MongoDB launches Stitch, a new backend as a service, and brings Atlas to Azure and GCP

MongoDB is hosting its annual developer conference in Chicago this week and no good developer conference would be complete without a few product launches. MongoDB used today’s keynotes to announce an update to its Atlas¬†managed database-as-a-service offering, which also now runs on Microsoft Azure and Google’s Cloud Platform, as well as two completely new products: Stitch, a new backend as a service (BaaS) tool that sits on top of the MongoDB database and helps developers stitch together different third-party services, and Mongo Charts, a new Tableau-like business intelligence service for charting information in MongoDB databases.

In many ways, Stitch marks MongoDB’s first foray outside its core database services. As MongoDB CTO and co-founder Eliot Horowitz told me, the team realized that most of MongoDB’s users now write applications that use a combination of third-party services. Stitch allows developers to connect to these external services and easily pull the data from their APIs into its eponymous database. Ideally, this means that developers don’t have to build their own security and privacy controls, for example, and that they can focus on building their applications instead of integrating their applications with these services.
Stitch is launching with pre-built integrations with Google, Facebook, AWS, Twilio, Slack, MailGun and PubNow, though as Horowitz stressed, it’s easy enough for developers to integrate Stitch with any other service that offers a REST API.

Stitch is now available in public beta for MongoDB Atlas users. Pricing is currently based on the amount of data transfer developers need. Once Stitch comes out of beta, all MongoDB users will be able to use it under a similar pricing model and the company also will offer an on-premises version.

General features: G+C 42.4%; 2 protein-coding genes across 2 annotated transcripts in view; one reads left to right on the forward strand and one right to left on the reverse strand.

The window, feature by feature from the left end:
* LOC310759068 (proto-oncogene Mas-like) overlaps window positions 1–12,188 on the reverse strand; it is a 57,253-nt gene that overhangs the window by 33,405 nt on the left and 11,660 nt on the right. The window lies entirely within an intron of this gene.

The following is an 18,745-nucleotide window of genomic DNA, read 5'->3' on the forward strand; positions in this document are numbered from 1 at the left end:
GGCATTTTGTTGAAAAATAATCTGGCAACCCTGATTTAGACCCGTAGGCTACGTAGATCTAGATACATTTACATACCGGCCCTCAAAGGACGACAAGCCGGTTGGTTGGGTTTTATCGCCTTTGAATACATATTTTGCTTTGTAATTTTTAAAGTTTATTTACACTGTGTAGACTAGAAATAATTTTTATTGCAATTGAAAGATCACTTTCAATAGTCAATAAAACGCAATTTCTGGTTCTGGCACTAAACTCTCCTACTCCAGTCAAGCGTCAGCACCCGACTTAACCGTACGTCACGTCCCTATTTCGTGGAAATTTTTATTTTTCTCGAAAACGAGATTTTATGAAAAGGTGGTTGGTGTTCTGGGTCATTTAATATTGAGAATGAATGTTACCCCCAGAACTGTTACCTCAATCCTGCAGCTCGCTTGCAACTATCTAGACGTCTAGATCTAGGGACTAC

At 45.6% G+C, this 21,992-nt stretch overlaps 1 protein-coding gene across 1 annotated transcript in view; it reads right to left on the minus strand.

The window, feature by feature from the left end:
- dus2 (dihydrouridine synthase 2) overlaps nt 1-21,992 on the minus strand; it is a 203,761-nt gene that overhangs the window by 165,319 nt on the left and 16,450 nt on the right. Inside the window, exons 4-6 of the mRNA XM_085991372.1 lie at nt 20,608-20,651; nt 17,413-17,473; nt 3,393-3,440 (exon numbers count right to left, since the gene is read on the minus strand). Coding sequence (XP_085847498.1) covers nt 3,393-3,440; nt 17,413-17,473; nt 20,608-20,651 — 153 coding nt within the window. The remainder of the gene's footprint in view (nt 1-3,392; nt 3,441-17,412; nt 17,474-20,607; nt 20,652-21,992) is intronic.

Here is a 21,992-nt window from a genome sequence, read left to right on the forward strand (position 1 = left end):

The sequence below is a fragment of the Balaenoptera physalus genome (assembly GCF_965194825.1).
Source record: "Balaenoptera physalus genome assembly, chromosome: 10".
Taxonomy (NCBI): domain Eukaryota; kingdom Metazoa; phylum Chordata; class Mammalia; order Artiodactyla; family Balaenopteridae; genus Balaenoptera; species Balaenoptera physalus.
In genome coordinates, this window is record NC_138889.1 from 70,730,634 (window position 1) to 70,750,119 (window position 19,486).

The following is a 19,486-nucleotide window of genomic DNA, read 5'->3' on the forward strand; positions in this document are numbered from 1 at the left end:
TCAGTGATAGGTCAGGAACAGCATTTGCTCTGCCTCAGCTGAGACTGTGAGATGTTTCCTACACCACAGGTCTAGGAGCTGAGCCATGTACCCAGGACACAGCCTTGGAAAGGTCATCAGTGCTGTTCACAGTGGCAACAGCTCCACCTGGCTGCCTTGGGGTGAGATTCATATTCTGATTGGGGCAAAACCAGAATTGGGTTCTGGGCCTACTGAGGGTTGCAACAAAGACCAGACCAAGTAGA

Atlas, MongoDB’s cloud database as a service, is not getting any new features today, but the company is now making it possible for its users to deploy the service on the Google Cloud Platform ¬†(GCP) and on Azure. This has been a longtime coming, but until now, the company decided to focus its resources where most of its customers are: Amazon’s AWS platform. The service, which launched in June of last year, currently has “thousands of active users,” the company says. These users include the likes of eHarmony and Thermo Fisher Scientific.

Support for these two new platforms is a sign that the kind of companies that need a database product like MongoDB are now looking at alternative platforms and aren’t simply using AWS by default.

For MongoDB, adding support for Azure and GCP is only a first step in fulfilling its overall vision. The idea here is that, over time, users will be able to deploy a globally distributed database that is completely cloud-agnostic. The next (more near-term) step in this plan is to allow users to build databases that can span any region across any cloud.

In a bit of a surprise announcement, MongoDB also today previewed a new business intelligence (BI) tool: Mongo Charts. This sadly isn’t available yet, but a company spokesperson told us that it will be part of a larger refresh that’s coming in the fall. The idea here is to allow business users to easily construct graphs and dashboards based on the data they currently host in the MongoDB instances. Like similar tools, users will be able to interactively explore this data in real time.

Horowitz tells me that the company doesn’t have any plans to add support for other databases. Because of this, the service isn’t going to compete directly with the likes of Tableau or Microsoft’s Power BI, but for shops that rely heavily on MongoDB, Mongo Charts may just become the only tool they need.

As for pricing for Mongo Charts, Horowitz tells me the company hasn’t quite decided yet.